Wikipedia writes to say

As of 2009, about 19,000 pieces of debris larger than 5 cm (2.0 in) are tracked,[1] with another 300,000 pieces smaller than 1 cm below 200 km altitude

Control collision avoidance attempt to maintain a clear 2KM cube around the ISS. Whenever an object is expected the pass through this virtual cube, ISS has to manoeuvre. 2KM might sound a lot, but we're talking of a velocity of 7km/s - so it's not even a half-a-second away!

The orbit around Mars is probably not quite as crowded. On the other hand, there are 3 live spacecraft in orbit

  • MO
  • ME
  • MRO

There may also be other craft from older missions in Martian orbit.

With the imminent arrival of NASA MAVEN, and ISRO MOM, the number will increase this week.

Given the signal lag, is there any active collision avoidance system aboard any of these craft ? Is such a system needed at present?

  • 2
    $\begingroup$ You might find What risk management options are available for Mars orbiters and rovers to mitigate threat of impacting with Siding Spring cometary debris? relevant to what you're asking. A pizza box like the one the conjunction analysis is done for tracked debris many weeks in advance for ISS is unlikely to be needed, or indeed could be done for spacecraft around Mars and for potential collisions with other objects than the rest of the spacecraft there. But conjunction analysis for their own orbits is done... Well, this was a mouthful LOL :) $\endgroup$
    – TildalWave
    Sep 23, 2014 at 8:07
  • $\begingroup$ BTW it's not not even a half-a-second away if you do this analysis in advance. ISS has no way of maneuvering to avoid collisions in a split second. If the debris heading its way are too small to be tracked by ground radars and their orbit precisely determined, ... well, tough luck. And it does happen. That's why it's built to withstand such impacts. And sometimes, the crew will temporarily retreat to their escape vehicles during predicted flybys, just in case. All part of risk management. ;) $\endgroup$
    – TildalWave
    Sep 23, 2014 at 8:22
  • 1
    $\begingroup$ If they wanted to deliberately collide two of those spacecraft with each other on their different orbits, they wouldn't be able to do it, even where there are places the orbits could potentially cross. $\endgroup$
    – Mark Adler
    Sep 23, 2014 at 19:37
  • $\begingroup$ @MarkAdler Why? $\endgroup$
    – Everyone
    Sep 24, 2014 at 13:37
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    $\begingroup$ We can "only" control their orbits to within hundreds of meters. (Actually it's pretty amazing that we can do that well.) The spacecraft are only a few meters across. So even if we tried really hard to get them to collide at an orbit crossing, the probability of an actual impact would be vanishingly small. The Deep Impact probe succeeded at this sort of thing, but its target was much bigger. The only way to get them to collide reliably would be to put two of them in the same orbit and then rendezvous. However their orbits are all different enough that there's not enough fuel to do that. $\endgroup$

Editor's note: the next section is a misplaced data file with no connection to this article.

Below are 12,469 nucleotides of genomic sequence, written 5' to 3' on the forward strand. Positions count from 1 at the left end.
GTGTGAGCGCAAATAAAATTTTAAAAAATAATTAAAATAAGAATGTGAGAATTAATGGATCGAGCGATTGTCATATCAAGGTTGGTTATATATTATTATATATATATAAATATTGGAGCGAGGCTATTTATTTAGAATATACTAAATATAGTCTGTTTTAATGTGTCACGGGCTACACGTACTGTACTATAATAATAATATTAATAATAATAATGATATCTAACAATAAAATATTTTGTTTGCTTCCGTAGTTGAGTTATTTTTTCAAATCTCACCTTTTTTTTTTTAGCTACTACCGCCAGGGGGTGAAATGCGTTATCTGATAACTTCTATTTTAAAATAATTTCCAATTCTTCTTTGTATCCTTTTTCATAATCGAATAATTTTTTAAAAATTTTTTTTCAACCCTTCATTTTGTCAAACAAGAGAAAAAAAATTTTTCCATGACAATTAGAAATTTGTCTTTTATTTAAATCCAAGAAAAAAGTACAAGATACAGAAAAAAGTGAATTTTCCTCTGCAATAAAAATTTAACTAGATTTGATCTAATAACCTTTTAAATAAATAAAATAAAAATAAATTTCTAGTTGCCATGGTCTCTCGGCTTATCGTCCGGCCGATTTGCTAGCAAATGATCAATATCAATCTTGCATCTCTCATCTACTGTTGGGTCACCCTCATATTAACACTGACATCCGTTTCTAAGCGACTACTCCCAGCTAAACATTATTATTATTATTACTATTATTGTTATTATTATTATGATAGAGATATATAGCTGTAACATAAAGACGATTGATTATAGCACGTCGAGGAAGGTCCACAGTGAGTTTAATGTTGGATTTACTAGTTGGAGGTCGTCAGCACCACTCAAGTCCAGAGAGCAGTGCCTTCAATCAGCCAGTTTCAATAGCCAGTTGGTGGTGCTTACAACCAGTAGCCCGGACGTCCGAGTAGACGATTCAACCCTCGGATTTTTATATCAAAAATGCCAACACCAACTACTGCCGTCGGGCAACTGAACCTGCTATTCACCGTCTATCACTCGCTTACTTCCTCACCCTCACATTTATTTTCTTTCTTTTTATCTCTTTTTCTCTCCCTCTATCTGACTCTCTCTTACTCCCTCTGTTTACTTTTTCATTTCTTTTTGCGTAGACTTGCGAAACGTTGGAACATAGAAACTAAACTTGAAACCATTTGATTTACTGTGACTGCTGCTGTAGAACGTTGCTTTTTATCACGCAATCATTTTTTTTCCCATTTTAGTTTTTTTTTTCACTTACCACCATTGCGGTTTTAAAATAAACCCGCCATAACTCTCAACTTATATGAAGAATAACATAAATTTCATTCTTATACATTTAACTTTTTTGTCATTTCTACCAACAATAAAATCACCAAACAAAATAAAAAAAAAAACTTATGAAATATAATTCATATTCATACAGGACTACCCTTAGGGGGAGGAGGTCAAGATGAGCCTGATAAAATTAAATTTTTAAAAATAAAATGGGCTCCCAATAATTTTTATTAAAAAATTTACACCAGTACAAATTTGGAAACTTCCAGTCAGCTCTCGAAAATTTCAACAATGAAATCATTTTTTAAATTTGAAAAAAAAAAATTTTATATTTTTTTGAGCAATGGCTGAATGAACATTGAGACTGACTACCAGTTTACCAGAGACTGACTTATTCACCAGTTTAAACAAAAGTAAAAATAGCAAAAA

– Mark Adler
    Sep 24, 2014 at 14:57

3 Answers 3


Given the signal lag, is there any active collision avoidance system aboard any of these craft?

No. For that matter, such an active collision avoidance system does not exist for the International Space Station, either. The Space Station moves when told to do so by the ground. The Space Station has no capability of detecting when a collision is imminent. At seven kilometers per second, detection of an imminent collision would mean an unavoidable collision.

The maneuvers by the ISS are based on predictions by ground-based assets with lots of computing power, which in turn are based on lots and lots of measurements made by other ground-based assets. We don't have radar stations positioned across the surface of Mars to make those measurements, and we don't have banks of blades and supercomputers dedicated to processing those non-existent measurements and solving the orbit determination problem.

The ISS is a very special asset. It is big, really really big, which makes the collision problem much more significant than anything else we have in space. It's cost is even bigger than it's size; it's loss would be catastrophic. That a collision could kill people makes the problem even bigger. The Three Letter Acronym organizations charged with keeping track of what's doing what in space are specially charged with protecting that singular asset.

  • $\begingroup$ I'm sorry but this is simply false: jpl.nasa.gov/news/news.php?feature=4572 $\endgroup$ Jun 2, 2015 at 18:02
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    $\begingroup$ @AleksanderLidtke - No, it isn't false. Read the article you yourself cited. All of the collision avoidance work is done by people on the surface of the Earth. There are no collision avoidance sensors on the spacecraft orbiting Mars. $\endgroup$ Jun 2, 2015 at 18:24